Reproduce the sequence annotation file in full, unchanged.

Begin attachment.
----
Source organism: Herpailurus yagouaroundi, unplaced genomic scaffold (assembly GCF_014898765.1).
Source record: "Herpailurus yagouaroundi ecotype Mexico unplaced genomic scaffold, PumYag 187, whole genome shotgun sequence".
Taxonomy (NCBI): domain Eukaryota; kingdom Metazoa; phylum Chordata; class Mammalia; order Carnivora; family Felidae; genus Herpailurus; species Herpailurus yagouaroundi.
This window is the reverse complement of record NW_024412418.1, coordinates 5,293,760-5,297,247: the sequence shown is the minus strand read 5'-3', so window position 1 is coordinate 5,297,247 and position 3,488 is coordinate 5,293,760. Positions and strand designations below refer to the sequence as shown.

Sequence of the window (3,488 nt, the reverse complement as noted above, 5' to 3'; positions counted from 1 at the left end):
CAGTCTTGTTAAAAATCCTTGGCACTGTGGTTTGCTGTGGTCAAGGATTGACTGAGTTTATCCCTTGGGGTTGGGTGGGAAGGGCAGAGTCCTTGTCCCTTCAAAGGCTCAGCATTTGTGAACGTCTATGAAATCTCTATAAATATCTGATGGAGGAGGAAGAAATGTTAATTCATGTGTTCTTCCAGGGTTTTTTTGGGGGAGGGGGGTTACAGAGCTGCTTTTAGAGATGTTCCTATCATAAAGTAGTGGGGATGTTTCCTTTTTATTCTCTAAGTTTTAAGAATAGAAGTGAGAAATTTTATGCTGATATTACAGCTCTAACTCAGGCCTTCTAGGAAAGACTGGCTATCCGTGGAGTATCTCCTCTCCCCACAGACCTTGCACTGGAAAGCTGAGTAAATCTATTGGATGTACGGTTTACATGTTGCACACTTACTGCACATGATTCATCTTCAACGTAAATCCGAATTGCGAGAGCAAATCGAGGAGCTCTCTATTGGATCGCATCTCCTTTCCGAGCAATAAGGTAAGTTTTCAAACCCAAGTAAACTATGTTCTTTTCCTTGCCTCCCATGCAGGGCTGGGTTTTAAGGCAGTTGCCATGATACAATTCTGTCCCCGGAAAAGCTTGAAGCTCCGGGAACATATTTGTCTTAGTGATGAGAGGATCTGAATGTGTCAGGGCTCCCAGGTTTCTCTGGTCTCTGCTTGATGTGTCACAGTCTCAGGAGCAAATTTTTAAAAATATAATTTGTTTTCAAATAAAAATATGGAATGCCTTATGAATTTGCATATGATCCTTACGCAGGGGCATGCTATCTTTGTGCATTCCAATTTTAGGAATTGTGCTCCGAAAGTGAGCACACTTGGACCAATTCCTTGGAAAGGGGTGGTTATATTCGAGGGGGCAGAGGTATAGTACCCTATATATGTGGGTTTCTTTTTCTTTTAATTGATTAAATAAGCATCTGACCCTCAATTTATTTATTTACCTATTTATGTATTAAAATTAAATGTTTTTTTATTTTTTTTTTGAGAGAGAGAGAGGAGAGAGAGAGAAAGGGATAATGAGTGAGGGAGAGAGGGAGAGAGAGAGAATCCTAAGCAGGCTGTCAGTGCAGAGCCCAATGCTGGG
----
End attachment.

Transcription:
Source organism: Herpailurus yagouaroundi, unplaced genomic scaffold (assembly GCF_014898765.1).
Source record: "Herpailurus yagouaroundi ecotype Mexico unplaced genomic scaffold, PumYag 187, whole genome shotgun sequence".
Taxonomy (NCBI): domain Eukaryota; kingdom Metazoa; phylum Chordata; class Mammalia; order Carnivora; family Felidae; genus Herpailurus; species Herpailurus yagouaroundi.
This window is the reverse complement of record NW_024412418.1, coordinates 5,293,760-5,297,247: the sequence shown is the minus strand read 5'-3', so window position 1 is coordinate 5,297,247 and position 3,488 is coordinate 5,293,760. Positions and strand designations below refer to the sequence as shown.

Sequence of the window (3,488 nt, the reverse complement as noted above, 5' to 3'; positions counted from 1 at the left end):
CAGTCTTGTTAAAAATCCTTGGCACTGTGGTTTGCTGTGGTCAAGGATTGACTGAGTTTATCCCTTGGGGTTGGGTGGGAAGGGCAGAGTCCTTGTCCCTTCAAAGGCTCAGCATTTGTGAACGTCTATGAAATCTCTATAAATATCTGATGGAGGAGGAAGAAATGTTAATTCATGTGTTCTTCCAGGGTTTTTTTGGGGGAGGGGGGTTACAGAGCTGCTTTTAGAGATGTTCCTATCATAAAGTAGTGGGGATGTTTCCTTTTTATTCTCTAAGTTTTAAGAATAGAAGTGAGAAATTTTATGCTGATATTACAGCTCTAACTCAGGCCTTCTAGGAAAGACTGGCTATCCGTGGAGTATCTCCTCTCCCCACAGACCTTGCACTGGAAAGCTGAGTAAATCTATTGGATGTACGGTTTACATGTTGCACACTTACTGCACATGATTCATCTTCAACGTAAATCCGAATTGCGAGAGCAAATCGAGGAGCTCTCTATTGGATCGCATCTCCTTTCCGAGCAATAAGGTAAGTTTTCAAACCCAAGTAAACTATGTTCTTTTCCTTGCCTCCCATGCAGGGCTGGGTTTTAAGGCAGTTGCCATGATACAATTCTGTCCCCGGAAAAGCTTGAAGCTCCGGGAACATATTTGTCTTAGTGATGAGAGGATCTGAATGTGTCAGGGCTCCCAGGTTTCTCTGGTCTCTGCTTGATGTGTCACAGTCTCAGGAGCAAATTTTTAAAAATATAATTTGTTTTCAAATAAAAATATGGAATGCCTTATGAATTTGCATATGATCCTTACGCAGGGGCATGCTATCTTTGTGCATTCCAATTTTAGGAATTGTGCTCCGAAAGTGAGCACACTTGGACCAATTCCTTGGAAAGGGGTGGTTATATTCGAGGGGGCAGAGGTATAGTACCCTATATATGTGGGTTTCTTTTTCTTTTAATTGATTAAATAAGCATCTGACCCTCAATTTATTTATTTACCTATTTATGTATTAAAATTAAATGTTTTTTTATTTTTTTTTTGAGAGAGAGAGAGGAGAGAGAGAGAAAGGGATAATGAGTGAGGGAGAGAGGGAGAGAGAGAGAATCCTAAGCAGGCTGTCAGTGCAGAGCCCAATGCTGGG